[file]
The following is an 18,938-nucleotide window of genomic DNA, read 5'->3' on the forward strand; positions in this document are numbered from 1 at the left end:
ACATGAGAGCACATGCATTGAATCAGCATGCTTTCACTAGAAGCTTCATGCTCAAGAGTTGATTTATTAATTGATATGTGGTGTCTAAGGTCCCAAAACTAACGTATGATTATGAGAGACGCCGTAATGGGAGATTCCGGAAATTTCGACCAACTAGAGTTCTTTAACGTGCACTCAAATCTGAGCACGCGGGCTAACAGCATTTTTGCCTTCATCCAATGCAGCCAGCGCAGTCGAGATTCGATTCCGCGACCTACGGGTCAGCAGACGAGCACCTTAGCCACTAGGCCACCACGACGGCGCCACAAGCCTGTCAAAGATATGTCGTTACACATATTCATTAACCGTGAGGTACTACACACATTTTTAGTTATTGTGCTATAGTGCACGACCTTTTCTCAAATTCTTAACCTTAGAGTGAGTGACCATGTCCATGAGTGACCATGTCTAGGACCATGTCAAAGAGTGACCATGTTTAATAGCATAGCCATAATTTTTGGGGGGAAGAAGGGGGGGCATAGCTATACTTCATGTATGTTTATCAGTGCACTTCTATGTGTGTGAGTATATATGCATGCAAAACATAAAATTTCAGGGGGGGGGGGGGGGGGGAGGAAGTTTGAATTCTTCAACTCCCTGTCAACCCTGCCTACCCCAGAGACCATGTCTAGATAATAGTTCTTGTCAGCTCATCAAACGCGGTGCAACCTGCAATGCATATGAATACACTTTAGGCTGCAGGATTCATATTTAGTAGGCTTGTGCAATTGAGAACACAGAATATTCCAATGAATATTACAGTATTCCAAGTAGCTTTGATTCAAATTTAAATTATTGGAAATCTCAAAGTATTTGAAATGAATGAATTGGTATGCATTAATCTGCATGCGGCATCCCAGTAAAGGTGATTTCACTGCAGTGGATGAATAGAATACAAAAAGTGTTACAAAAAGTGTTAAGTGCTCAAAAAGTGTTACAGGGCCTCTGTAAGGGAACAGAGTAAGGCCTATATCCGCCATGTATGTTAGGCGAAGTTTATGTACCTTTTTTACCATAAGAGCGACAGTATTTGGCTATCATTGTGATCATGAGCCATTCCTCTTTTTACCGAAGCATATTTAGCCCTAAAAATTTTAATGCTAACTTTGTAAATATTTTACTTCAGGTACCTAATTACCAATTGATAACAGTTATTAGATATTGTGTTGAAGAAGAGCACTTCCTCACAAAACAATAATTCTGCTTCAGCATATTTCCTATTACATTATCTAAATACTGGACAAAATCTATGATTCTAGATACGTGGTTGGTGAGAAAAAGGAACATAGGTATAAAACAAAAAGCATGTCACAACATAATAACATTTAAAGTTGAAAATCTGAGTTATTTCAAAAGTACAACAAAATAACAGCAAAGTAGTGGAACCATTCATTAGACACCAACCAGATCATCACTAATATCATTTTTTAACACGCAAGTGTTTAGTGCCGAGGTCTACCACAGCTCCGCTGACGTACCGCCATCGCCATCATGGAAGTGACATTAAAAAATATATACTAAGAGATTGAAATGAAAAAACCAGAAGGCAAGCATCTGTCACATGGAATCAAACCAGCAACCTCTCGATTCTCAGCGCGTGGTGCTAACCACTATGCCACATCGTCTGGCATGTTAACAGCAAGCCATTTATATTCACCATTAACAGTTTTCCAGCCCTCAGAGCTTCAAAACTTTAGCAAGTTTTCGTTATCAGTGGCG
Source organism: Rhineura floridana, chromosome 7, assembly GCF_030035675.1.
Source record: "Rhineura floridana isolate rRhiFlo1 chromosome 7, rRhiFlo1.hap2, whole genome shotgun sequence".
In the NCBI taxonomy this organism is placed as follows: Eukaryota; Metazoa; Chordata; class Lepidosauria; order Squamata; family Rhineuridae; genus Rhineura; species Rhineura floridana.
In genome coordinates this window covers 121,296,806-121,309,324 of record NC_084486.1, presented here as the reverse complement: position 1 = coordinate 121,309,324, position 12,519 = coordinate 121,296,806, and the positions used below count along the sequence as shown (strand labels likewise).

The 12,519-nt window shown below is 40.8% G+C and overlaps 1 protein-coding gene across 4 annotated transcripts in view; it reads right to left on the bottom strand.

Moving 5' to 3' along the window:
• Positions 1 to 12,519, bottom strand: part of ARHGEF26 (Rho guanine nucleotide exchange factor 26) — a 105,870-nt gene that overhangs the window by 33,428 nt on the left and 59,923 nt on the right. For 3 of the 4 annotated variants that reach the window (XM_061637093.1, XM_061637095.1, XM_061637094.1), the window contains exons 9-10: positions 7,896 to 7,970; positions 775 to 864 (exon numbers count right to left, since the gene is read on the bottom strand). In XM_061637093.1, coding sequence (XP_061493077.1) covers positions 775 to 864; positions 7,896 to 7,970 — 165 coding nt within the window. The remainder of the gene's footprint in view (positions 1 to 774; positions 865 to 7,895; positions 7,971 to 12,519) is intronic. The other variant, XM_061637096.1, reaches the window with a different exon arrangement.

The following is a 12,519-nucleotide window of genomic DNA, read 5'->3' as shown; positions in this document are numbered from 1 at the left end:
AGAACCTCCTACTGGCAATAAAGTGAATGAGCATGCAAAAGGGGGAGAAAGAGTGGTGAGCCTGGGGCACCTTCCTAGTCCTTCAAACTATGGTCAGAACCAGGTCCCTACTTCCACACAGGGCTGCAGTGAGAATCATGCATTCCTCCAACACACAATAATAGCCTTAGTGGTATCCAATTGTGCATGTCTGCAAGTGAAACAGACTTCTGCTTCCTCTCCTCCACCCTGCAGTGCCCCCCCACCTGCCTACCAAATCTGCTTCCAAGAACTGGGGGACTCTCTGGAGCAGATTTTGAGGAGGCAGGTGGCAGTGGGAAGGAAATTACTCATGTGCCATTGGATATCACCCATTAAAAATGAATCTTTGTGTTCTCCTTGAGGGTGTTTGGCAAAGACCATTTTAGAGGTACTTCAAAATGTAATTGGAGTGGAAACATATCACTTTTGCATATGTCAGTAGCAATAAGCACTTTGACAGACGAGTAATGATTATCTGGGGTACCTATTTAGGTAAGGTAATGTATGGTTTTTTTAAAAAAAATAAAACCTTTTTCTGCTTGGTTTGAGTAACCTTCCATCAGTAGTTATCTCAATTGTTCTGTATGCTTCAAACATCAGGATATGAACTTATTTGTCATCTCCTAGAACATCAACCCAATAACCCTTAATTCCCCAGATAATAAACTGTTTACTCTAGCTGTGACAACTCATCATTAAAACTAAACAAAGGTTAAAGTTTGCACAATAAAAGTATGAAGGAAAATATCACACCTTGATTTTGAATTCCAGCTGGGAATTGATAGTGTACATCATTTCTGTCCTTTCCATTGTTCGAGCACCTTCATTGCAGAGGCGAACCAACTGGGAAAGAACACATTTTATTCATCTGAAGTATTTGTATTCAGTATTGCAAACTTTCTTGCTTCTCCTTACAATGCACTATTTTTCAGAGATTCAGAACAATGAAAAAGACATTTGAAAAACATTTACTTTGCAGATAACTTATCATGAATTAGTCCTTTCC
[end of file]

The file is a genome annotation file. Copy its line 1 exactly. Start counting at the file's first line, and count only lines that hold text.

The following is an 18,938-nucleotide window of genomic DNA, read 5'->3' on the forward strand; positions in this document are numbered from 1 at the left end: